With a big storm on the horizon, a backup generator—and its automatic transfer switch—can give you peace of mind. Generator transfer switches monitor utility power, detecting a power outage and telling the standby generator to start or stop.
What Is a Transfer Switch?
A transfer switch is an electrical switch that safely transfers the homes electrical power between utility power and standby power. A manual transfer switch is flicked on and off by an operator while an automatic transfer switch, installed by a licensed electrician or contractor (usually mounted on or inside the house), automatically detects when utility power has failed. For the convenience of the generator owner, GE includes automatic transfer switches in all their generators so people can stay safely in their home and still receive backup power.
Learn more about transfer switches from the GE Generators FAQ.
Manual Transfer Switch vs. Automatic Transfer Switch
Some transfer switches are manual and operated by throwing a switch. An automatic transfer switch like that on a GE standby generator, will automatically activate when power is lost during a storm, or in an event of damage to your home’s utility power or to electricity providers.
How An Automatic Transfer Switch Works
Automatic transfer switches monitor the voltage provided to the home from the primary power supply. After an automatic transfer switch detects a loss of utility power, it tells the standby generator that it needs to provide backup power. The transfer switch isolates the backup generator from the electric utility as it powers on, providing temporary power and avoiding generator backfeed into the utility line. A smart automatic transfer switch protects utility workers as they attempt to restore power to prevent them from power lines unexpectedly going live.
When utility power returns, the generator transfer switch will switch your home or business back to utility power and power down the standby generator.
Why Buy a Transfer Switch Equipped GE Generator?
Automatic transfer switches are part of the Symphony® II Power Management system and allow you to manage and prioritize the use of up to 8 high wattage appliances, cycling power between critical appliances like sump pumps and heaters. By automatically controlling the loads, a smaller size generator can be purchased.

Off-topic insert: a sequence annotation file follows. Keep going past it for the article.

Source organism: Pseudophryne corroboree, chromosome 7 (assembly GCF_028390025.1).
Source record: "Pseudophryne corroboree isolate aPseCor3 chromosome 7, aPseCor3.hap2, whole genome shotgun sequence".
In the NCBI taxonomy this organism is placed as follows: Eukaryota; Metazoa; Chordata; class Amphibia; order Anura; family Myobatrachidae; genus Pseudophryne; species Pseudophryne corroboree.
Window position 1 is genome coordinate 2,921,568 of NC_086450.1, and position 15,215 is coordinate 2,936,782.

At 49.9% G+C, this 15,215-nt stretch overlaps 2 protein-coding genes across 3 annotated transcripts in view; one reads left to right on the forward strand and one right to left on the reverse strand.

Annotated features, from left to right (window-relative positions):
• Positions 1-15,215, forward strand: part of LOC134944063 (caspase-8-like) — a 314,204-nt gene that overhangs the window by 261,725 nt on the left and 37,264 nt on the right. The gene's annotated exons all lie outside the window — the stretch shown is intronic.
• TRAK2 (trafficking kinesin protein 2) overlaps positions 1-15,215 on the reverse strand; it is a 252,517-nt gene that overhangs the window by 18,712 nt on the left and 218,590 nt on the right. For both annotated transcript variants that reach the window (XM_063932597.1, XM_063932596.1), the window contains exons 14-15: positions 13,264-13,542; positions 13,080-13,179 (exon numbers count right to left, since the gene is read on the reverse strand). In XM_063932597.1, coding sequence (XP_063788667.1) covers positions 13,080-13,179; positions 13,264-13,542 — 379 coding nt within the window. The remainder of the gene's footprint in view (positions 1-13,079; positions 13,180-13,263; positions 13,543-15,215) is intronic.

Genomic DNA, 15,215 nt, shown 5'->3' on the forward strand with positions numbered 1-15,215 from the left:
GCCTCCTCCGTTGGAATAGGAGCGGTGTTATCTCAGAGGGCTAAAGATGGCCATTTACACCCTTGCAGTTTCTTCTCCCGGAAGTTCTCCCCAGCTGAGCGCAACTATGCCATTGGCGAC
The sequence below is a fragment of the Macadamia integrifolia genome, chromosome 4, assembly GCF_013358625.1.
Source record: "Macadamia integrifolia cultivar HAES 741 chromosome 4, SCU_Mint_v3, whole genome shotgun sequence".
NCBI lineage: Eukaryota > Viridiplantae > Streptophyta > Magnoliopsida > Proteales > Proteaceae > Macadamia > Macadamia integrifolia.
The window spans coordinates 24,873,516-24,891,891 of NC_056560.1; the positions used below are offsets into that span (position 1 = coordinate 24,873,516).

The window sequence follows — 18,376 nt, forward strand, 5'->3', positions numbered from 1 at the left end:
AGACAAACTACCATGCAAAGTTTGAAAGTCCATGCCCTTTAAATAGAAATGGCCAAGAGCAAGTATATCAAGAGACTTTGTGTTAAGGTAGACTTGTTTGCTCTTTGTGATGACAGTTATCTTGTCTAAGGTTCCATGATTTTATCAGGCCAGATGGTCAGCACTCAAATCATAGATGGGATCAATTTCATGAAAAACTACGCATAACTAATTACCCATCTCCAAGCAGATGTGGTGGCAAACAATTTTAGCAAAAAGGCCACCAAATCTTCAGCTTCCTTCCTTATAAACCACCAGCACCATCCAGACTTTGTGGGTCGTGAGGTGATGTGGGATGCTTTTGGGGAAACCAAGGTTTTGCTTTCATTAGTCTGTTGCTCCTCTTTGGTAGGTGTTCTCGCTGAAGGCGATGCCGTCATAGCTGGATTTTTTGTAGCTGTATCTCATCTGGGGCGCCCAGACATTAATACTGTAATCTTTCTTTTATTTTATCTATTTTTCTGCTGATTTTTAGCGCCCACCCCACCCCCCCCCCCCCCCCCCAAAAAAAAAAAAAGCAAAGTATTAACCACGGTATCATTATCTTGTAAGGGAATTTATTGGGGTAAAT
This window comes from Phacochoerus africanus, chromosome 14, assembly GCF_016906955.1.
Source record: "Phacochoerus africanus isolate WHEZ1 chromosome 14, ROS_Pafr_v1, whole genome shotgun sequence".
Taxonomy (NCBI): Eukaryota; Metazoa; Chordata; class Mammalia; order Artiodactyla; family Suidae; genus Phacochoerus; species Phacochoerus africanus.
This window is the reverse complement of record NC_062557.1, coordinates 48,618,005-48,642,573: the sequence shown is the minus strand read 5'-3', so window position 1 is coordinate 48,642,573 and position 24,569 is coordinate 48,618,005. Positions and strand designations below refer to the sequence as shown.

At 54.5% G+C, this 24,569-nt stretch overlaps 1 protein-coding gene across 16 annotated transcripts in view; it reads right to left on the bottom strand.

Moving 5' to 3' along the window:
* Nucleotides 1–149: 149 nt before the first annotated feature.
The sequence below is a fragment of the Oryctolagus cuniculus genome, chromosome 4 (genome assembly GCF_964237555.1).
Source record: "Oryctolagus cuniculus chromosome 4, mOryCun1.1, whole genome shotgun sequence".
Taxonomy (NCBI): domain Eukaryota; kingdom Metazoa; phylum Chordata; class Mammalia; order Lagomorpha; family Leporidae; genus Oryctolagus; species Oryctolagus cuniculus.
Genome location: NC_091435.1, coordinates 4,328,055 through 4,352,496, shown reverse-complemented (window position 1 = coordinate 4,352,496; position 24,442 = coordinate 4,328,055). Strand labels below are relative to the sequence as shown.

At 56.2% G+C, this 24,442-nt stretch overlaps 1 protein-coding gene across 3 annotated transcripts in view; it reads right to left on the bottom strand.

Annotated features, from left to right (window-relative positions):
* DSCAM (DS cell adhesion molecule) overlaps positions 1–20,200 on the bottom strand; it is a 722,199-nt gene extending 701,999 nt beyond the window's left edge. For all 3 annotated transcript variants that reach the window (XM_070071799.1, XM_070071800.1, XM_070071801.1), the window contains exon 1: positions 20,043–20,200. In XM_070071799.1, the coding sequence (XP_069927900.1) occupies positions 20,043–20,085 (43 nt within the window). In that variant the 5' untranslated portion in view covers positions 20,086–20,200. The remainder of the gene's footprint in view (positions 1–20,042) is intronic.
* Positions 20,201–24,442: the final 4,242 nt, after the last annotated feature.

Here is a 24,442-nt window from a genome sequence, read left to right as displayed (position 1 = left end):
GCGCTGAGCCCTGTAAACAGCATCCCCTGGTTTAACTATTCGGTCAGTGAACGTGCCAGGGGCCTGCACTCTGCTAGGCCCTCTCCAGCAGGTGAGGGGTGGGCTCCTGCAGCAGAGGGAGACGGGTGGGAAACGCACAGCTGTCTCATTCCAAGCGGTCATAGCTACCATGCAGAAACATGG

Historically, manufacturers have used load shedding, or overloading the generator for a brief period and then dumping the load. This system is not optimal for air conditioner condensors or other high wattage appliances as it initiates a ‘false start’ if the generator cannot power the AC, then shuts it down. Presumably, the sensitive electronics in the air conditioner are not damaged, but why take the chance?
GE transfer switches equipped with Symphony® II power management won’t allow the appliance to start if there isn’t enough power to do so. The patented controls are the only true smart system on the standby generator market, as they continually monitor available output from the generator to determine if there is enough power to start the appliance.
Home generators must be installed by an authorized generator dealer or licensed electrician and can be set up to provide power to critical circuits or to entire electrical panels to best serve your power needs.
Want to learn more about the smart automatic transfer switches that power GE home generators? Watch this video to find out how the unique and efficient Symphony® II Power Management System works!
To view all home generators outfitted with smart generator transfer switch systems, view the complete line of GE generator models today.
1 Installations must strictly comply with all applicable codes, industry standards, laws, regulations and provided installation manual. Running engines give off carbon monoxide, an odorless colorless, poisonous gas so it is important to keep exhaust has away from any windows, doors, ventilation intakes or crawl spaces. The installation manual contains specific instruction related to generator placement in addition to NFPA 37, including the requirement that carbon monoxide detectors be installed and maintained in your home.